19 November 2006 by Published in: Union Cavalry 9 comments

Here’s another installment in my periodic series of profiles of forgotten cavalrymen. I discovered Oliver Blachly Knowles during the course of my research and work on William H. Boyd and his company of Philadelphians who served in the First New York (Lincoln) Cavalry.

Much of the information contained in this profile comes from old friend Blake A. Magner’s excellent little research reference, At Peace with Honor: The Civil War Burials of Laurel Hill Cemetery, Philadelphia, Pennsylvania.

Knowles was born in Philadelphia on January 3, 1842, the son of a prominent merchant named Levi Knowles and Elizabeth Adeline Croskey. He attended local public schools and two years of high school before joining his father’s business. The young man loved horses, and was known as an excellent horseman. He was tall–six foot, two inches and well-proportioned–and was fair complected.

With the coming of war in 1861, nineteen-year-old Knowles enlisted in Capt. William H. Boyd’s Co. C of the First New York (Lincoln) Cavalry. He became Boyd’s orderly, and quickly developed a reputation for his dedication to duty and willingness to obey orders.

The Lincoln Cavalry saw action for the first time at Pohick Church near Alexandria, Virginia. During a sharp skirmish, Knowles demonstrated leadership, good judgment, and courage in helping to lead a detachment of Philadelphia horse soldiers to safety after they were nearly cut off. Knowles received a promotion to corporal for his gallantry in September 1861. However, Boyd had to force the young man to accept the promotion.

In January 1862, he was promoted again, this time to orderly sergeant, and as a result of excellent service during the Peninsula Campaign, he received a commission as second lieutenant at the conclusion of McClellan’s campaign. “He was never sick, always ready for duty, and seemed to regard the most fatiguing service or hazardous undertaking as pastime,” recorded Capt. James H. Stevenson of the Lincoln Cavalry in one of the two published histories of the regiment.

The Lincoln Cavalry participated in the Antietam Campaign, and then was assigned to serve in the Shenandoah Valley as part of the command of Brig. Gen. Robert H. Milroy (Milroy received a promotion to major general in March 1863). The Lincoln Cavalry spent most of the spring of 1863 chasing the guerrillas of John Singleton Mosby. Knowles was commissioned first lieutenant in April 1863 and then took a furlough. He rejoined the regiment in Harrisburg, Pennsylvania while the Gettysburg Campaign was already underway, Milroy’s cavalry having escaped from Winchester before it fell to the Confederates on June 13, 1863. Knowles helped Boyd dog the advance of the Confederates, and performed excellent service during the Gettysburg Campaign.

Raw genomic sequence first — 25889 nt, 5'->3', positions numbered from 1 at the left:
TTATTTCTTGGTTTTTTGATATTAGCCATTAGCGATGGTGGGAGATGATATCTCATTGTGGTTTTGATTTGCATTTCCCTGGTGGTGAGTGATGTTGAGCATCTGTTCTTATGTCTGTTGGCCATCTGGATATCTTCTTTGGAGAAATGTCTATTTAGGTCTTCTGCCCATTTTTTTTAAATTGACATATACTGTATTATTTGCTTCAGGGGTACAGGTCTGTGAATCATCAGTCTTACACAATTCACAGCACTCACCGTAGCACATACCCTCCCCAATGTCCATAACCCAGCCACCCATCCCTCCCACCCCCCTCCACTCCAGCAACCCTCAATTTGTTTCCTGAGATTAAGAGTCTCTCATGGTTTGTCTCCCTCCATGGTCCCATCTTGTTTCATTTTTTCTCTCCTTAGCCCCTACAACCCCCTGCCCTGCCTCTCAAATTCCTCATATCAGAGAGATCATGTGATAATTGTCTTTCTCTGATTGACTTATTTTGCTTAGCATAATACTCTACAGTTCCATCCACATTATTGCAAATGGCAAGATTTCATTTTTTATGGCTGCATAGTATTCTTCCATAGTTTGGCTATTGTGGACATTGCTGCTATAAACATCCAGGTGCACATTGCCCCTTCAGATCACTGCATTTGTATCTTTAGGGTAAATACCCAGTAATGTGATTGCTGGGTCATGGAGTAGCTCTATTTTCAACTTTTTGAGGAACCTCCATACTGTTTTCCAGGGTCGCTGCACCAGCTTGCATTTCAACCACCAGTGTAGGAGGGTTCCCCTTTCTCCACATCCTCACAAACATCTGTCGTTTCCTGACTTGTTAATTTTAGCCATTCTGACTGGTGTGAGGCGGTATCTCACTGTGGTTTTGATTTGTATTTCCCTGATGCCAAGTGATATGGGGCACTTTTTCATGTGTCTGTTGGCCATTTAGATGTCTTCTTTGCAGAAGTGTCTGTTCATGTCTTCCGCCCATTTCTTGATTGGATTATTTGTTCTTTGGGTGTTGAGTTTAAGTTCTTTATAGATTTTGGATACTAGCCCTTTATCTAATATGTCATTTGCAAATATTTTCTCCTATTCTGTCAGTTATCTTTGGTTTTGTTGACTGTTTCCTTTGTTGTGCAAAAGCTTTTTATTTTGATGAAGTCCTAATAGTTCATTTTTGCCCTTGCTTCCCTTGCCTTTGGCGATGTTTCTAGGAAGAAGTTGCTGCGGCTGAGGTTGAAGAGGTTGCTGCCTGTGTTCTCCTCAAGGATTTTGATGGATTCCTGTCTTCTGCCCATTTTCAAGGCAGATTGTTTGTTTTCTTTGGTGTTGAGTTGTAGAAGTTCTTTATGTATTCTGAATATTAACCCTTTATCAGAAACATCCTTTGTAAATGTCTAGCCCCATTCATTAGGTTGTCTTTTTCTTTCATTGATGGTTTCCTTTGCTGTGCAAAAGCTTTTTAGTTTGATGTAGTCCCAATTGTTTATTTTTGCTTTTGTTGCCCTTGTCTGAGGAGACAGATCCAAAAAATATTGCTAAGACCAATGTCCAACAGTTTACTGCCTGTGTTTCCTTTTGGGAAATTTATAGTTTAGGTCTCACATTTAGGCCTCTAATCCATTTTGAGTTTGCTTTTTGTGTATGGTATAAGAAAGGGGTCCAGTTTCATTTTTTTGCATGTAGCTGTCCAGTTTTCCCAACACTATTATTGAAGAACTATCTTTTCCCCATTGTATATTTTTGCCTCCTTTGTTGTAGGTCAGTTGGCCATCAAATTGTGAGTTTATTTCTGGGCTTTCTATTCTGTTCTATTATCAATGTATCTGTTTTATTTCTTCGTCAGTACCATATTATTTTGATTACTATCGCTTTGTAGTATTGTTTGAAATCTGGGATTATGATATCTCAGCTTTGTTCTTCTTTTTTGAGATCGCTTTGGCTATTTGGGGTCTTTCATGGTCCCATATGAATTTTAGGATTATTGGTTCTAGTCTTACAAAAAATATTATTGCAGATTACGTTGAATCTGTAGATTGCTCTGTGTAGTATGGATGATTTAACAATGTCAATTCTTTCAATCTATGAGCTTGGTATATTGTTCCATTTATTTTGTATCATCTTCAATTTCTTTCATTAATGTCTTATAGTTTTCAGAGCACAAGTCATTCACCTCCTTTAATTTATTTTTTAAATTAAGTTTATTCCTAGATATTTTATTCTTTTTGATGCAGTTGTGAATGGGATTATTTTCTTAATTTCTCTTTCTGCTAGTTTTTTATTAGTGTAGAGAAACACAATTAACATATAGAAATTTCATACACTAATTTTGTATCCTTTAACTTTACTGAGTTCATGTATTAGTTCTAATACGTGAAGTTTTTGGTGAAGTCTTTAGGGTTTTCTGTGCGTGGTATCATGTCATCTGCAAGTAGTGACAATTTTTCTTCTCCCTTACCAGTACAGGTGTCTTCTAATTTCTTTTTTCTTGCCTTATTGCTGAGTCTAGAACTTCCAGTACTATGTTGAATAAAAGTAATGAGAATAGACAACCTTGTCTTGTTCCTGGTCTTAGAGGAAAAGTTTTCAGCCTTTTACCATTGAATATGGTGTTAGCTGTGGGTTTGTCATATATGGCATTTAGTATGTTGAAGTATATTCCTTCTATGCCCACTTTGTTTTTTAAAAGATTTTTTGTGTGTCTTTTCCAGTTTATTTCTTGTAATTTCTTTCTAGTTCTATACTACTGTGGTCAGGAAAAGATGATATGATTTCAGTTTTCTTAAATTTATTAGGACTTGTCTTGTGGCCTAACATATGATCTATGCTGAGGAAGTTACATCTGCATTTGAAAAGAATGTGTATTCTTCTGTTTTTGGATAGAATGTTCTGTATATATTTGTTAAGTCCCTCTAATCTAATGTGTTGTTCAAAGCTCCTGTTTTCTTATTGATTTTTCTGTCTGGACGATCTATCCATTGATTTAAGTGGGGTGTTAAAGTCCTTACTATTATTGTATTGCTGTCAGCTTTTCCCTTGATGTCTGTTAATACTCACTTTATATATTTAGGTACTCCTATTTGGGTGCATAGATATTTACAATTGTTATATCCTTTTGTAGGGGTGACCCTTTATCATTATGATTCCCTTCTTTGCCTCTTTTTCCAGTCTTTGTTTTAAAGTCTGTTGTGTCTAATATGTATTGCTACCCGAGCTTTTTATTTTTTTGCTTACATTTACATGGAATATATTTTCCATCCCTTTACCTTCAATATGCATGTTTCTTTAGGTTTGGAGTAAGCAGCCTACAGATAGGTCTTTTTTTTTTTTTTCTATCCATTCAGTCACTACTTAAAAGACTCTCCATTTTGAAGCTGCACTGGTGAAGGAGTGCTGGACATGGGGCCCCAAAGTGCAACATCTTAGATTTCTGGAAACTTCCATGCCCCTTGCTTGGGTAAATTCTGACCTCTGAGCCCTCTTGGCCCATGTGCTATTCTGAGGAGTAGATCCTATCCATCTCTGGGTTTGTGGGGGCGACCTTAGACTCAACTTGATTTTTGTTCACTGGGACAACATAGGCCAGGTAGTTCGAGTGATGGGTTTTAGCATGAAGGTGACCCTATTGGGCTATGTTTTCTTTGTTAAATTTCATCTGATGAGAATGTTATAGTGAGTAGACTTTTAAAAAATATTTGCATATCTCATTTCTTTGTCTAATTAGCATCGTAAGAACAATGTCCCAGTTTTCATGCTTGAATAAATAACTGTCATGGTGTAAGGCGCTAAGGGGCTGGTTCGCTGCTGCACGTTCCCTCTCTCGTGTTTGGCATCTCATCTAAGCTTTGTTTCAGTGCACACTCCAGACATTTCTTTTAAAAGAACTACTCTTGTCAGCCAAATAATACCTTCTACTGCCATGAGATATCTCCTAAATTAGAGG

In August 1863, when the 21st Pennsylvania Cavalry mustered in with Boyd as its colonel, Knowles became one of the newly-formed regiment’s three majors. The 21st Pennsylvania was dismounted and served as infantry during the latter portion of the 1864 Overland Campaign, and when Boyd was badly wounded during the Battle of Cold Harbor, Knowles took command of the regiment, which participated in the siege of Petersburg. In October 1864, with the 21st Pennsylvania now mounted and acting as cavalry again, Knowles was promoted to colonel at the age of 22, and his unit was attached to the cavalry forces still serving the Army of the Potomac at Petersburg.

The 21st Pennsylvania participated in the various actions in and around Petersburg at the end of March and beginning of April 1865, and in the Appomattox Campaign. In June 1865, Knowles received a brevet to brigadier general of volunteers to date from March 1, 1865, for meritorious service in the war.

The twenty-three-year-old war hero mustered out of the volunteer service on July 4, 1865, and returned home to Philadelphia. He ended up in Milwaukee, Wisconsin, where he participated in the grain trade, and sought (and obtained) a commission as a major in one of the Regular Army’s new cavalry regiments; ironically, the commission arrived the day after he died. However, on December 5, 1866, Knowles was stricken by cholera and died five hours later. He was only 24. His young life, so full of promise, ended much too soon. One can only speculate just how many great things he might have accomplished had he lived to old age.